How robot muscles could be built from DNA-inspired ‘supercoiling’ fibers

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My coworkers and I found a simple method to make effective rotating artificial muscle fibers by just twisting artificial yarns.These yarn fibers might turn by untwisting when we expanded the volume of the yarn by warming it, making it take in small molecules, or by charging it like a battery. We made composite fibers with two polyester sewing threads, each covered in a hydrogel that swells up when it gets damp and then the set twisted together.Swelling the hydrogel by immersing it in water caused the composite fiber to untwist. If the fiber ends were secured to stop untwisting, the fiber started to supercoil instead.

Image via Geoff Spinks, author providedAs a result, the fiber shrank by up to 90% of its original length. In the procedure of diminishing, it did mechanical work equivalent to putting out 1 joule of energy per gram of dry fiber.For comparison, the muscle fibers of mammals like us only diminish by about 20% of their initial length and produce a work output of 0.03 joules per gram. Artificial muscles maintain a high work and power output at little scales.To show their prospective applications, we used our supercoiling muscle fibers to open and close mini tweezers.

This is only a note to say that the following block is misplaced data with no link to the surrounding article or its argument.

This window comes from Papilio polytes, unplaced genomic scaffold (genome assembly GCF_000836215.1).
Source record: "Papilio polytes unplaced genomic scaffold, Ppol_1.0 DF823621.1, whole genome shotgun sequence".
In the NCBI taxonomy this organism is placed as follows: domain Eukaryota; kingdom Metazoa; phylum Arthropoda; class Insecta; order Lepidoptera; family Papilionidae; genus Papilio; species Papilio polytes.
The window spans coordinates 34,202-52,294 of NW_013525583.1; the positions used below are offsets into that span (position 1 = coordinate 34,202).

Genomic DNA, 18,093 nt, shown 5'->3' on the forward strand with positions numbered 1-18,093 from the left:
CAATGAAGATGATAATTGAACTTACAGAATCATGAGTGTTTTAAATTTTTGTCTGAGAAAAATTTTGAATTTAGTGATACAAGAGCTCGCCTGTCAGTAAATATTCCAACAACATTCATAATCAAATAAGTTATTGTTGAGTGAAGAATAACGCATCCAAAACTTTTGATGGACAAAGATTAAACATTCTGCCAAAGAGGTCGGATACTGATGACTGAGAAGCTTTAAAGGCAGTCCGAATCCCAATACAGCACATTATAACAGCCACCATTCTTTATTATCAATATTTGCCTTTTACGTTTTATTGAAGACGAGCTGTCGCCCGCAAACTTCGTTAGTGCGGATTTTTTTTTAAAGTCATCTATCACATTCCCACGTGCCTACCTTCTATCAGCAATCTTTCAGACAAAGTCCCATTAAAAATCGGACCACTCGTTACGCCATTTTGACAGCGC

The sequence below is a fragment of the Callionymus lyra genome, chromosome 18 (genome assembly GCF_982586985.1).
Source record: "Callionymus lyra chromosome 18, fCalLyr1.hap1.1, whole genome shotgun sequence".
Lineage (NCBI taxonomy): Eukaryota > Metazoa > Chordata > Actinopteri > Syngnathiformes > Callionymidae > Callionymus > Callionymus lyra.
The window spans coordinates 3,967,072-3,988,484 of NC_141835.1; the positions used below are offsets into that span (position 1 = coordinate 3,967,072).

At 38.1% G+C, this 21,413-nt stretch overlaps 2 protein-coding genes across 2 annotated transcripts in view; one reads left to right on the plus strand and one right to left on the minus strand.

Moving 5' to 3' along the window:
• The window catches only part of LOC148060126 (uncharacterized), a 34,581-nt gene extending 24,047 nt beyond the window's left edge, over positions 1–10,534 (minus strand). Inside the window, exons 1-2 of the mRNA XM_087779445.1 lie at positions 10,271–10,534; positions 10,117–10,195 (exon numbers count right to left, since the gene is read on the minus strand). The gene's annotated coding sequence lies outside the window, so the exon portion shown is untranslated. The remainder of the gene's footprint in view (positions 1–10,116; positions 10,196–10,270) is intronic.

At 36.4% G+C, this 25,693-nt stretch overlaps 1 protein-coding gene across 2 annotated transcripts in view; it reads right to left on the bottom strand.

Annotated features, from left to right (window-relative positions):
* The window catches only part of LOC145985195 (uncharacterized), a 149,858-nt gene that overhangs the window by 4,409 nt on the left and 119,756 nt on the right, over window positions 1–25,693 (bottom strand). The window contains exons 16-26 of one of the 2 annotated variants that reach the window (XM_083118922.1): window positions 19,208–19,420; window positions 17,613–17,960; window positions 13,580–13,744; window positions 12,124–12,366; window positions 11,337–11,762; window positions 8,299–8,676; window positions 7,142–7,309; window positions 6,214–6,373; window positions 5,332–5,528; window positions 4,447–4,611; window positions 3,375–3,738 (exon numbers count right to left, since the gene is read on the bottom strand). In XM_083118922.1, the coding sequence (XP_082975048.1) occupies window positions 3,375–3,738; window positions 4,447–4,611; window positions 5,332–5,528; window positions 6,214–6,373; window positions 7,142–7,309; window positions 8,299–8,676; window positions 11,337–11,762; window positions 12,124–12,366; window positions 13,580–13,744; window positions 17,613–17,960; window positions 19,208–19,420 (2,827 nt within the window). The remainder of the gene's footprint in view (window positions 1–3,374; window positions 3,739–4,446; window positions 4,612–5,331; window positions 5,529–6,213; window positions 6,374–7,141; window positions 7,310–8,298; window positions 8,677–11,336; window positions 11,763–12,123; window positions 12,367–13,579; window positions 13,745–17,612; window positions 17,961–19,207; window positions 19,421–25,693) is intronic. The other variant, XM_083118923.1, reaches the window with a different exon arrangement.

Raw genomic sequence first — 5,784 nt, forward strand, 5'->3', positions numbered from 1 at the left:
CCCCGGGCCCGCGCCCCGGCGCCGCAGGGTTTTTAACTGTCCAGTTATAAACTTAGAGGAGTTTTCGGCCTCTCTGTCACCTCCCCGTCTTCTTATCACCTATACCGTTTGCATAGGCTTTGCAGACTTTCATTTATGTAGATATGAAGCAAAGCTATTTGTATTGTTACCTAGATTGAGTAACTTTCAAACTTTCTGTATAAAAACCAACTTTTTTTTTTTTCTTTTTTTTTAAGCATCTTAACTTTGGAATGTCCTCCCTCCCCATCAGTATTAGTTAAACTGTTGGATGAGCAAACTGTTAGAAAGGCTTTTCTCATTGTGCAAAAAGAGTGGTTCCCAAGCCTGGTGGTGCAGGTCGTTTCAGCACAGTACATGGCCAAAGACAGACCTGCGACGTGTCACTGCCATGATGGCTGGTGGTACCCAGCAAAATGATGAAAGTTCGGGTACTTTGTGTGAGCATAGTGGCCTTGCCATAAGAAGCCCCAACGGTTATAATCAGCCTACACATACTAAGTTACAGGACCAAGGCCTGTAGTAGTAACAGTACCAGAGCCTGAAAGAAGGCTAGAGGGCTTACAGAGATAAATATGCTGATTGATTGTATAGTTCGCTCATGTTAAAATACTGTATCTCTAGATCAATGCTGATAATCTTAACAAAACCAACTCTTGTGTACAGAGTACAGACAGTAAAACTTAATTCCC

By imitating the structure of this complicated genetic particle we have actually found a way to make artificial muscle fibers far more powerful than those found in nature, with prospective applications in numerous kinds of miniature machinery such as prosthetic hands and dextrous robotic devices.The power of the helixDNA is not the only helix in nature. My associates and I found an easy way to make powerful turning synthetic muscle fibers by just twisting artificial yarns.These yarn fibers could rotate by untwisting when we broadened the volume of the yarn by warming it, making it soak up little molecules, or by charging it like a battery. Diminishing the fiber triggered the fibers to re-twist. We made composite fibers with 2 polyester sewing threads, each covered in a hydrogel that swells up when it gets wet and then the pair twisted together.Swelling the hydrogel by immersing it in water caused the composite fiber to untwist. If the fiber ends were secured to stop untwisting, the fiber started to supercoil rather.